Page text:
Denver officials have agreed on a 120-day extension to new license restriction in marijuana market, down from 2 years, so they can study business and industry data. This post from The Cannabist highlights the response of marijuana business leaders and advocates to this move.
Denver officials pulled back Tuesday from immediately seeking another two-year moratorium on new players in the city’s legal marijuana market, approving instead a four-month extension to study the issue further.
Only existing medical marijuana businesses have been able to open recreational dispensaries, grow houses or edible manufacturers during the first two years of retail pot sales in Colorado.
That restriction was set to expire Jan. 1, but the city proposed extending it for two more years. Some marijuana business leaders and advocates have objected to the extension, saying it interferes with the market, while others have been more receptive.
Mayor Michael Hancock’s marijuana policy office on Tuesday asked the City Council’s five-member Business Development Committee instead to approve a 120-day extension on license restrictions.
Committee members agreed that the shorter extension gives them time to review critical industry data.
The committee also agreed to stop accepting applications for new medical marijuana licenses for 120 days. Applications in process before Jan. 1 will be processed. The full council likely will vote on the proposal in coming weeks.
Several marijuana business owners at Tuesday’s 90-minute meeting said limiting the market even for a short time creates problems for those entrepreneurs looking to get into Denver’s pot market.
“It’s downright irresponsible to extend this moratorium at this late date,” said Loren Davis, an attorney specializing in marijuana law. “There are tens of dozens of business owners who have planned on that Jan. 1 deadline.”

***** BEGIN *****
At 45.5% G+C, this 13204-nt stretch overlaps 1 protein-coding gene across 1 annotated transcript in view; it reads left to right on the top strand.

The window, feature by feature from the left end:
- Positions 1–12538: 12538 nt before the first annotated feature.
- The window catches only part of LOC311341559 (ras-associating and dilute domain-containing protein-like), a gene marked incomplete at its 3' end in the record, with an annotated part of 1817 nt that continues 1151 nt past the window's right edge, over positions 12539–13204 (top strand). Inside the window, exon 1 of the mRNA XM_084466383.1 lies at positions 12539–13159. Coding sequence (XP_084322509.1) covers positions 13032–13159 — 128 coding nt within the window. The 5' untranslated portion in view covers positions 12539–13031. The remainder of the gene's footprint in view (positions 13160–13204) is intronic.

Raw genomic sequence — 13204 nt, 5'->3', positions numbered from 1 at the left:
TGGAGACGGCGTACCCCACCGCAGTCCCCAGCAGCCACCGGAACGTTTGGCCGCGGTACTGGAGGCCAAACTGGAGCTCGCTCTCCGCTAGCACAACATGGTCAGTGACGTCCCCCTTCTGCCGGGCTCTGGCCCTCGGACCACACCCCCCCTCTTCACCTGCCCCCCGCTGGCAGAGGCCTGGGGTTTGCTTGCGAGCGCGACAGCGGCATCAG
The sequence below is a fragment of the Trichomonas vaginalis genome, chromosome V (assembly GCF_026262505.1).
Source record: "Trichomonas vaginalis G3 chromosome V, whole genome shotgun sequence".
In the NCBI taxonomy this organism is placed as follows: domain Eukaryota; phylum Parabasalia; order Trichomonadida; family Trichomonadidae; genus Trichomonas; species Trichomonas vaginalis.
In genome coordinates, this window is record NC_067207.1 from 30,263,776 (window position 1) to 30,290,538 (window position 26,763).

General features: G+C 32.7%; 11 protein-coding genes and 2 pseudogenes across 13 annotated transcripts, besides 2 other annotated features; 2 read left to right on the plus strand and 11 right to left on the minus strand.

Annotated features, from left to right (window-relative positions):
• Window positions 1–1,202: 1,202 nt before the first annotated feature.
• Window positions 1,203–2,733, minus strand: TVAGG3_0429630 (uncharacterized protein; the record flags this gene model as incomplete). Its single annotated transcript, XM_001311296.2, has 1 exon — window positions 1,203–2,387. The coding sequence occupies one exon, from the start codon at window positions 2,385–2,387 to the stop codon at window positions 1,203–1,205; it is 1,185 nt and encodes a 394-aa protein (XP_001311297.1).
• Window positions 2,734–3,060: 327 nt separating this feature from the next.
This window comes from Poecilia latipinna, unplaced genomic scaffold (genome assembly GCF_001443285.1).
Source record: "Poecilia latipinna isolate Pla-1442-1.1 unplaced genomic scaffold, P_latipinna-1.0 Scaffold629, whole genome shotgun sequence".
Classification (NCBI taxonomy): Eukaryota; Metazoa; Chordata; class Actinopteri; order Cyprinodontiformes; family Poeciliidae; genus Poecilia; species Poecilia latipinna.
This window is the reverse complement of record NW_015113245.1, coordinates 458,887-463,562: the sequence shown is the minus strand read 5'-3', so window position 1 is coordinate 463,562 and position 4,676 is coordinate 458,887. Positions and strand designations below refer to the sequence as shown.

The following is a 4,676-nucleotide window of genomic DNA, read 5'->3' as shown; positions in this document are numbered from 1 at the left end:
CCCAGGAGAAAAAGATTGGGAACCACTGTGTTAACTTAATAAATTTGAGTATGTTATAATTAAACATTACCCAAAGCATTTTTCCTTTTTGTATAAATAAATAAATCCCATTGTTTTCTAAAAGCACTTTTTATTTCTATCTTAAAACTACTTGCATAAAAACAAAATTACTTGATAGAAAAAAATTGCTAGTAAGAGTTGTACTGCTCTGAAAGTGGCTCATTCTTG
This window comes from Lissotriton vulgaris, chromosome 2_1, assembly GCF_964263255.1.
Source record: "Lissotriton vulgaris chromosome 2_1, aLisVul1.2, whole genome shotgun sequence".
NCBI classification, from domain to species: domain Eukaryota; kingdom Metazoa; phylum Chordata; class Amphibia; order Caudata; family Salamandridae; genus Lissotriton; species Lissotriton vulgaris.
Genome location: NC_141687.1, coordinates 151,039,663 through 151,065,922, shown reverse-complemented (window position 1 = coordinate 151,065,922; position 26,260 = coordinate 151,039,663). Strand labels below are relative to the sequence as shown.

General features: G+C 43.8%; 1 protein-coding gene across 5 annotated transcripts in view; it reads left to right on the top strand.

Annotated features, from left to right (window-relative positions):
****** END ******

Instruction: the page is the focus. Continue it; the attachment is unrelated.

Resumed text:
Those plans have included expensive leases on buildings and application fees at the state and local levels.
Although retail marijuana businesses have been limited to those already with a medical license, there has been an influx of applicants for medical licenses — with no appreciable increase in the number of medical marijuana patient registrations.
But Denver’s concentration of marijuana businesses — about 40 percent of all the state’s licensees are in the city — has city officials wanting to take a pause before allowing additional licenses to be issued.
“We’ve been successful for taking our time and doing this right at all levels,” Councilman Paul Lopez told the committee. “This is still the right way.”
Although the city’s office of marijuana policy backed away from asking for a two-year moratorium on new licenses, mayoral adviser Ashley Kilroy said the objective through May is to decide whether that limitation should happen after all.
“We want more time to study the impact of the industry and allow the city time to adjust to more than 440 marijuana businesses here,” Kilroy said.
Resident Vernon Hill said his area of Globeville, on the city’s north side, already carries an abundance of pot-related businesses, many close to residential neighborhoods.
“We’ve been overrun,” he said in supporting a moratorium. “It’s not consistent with the Globeville (revitalization) plan. People are trolling through Dumpsters looking for discarded (pot) products.”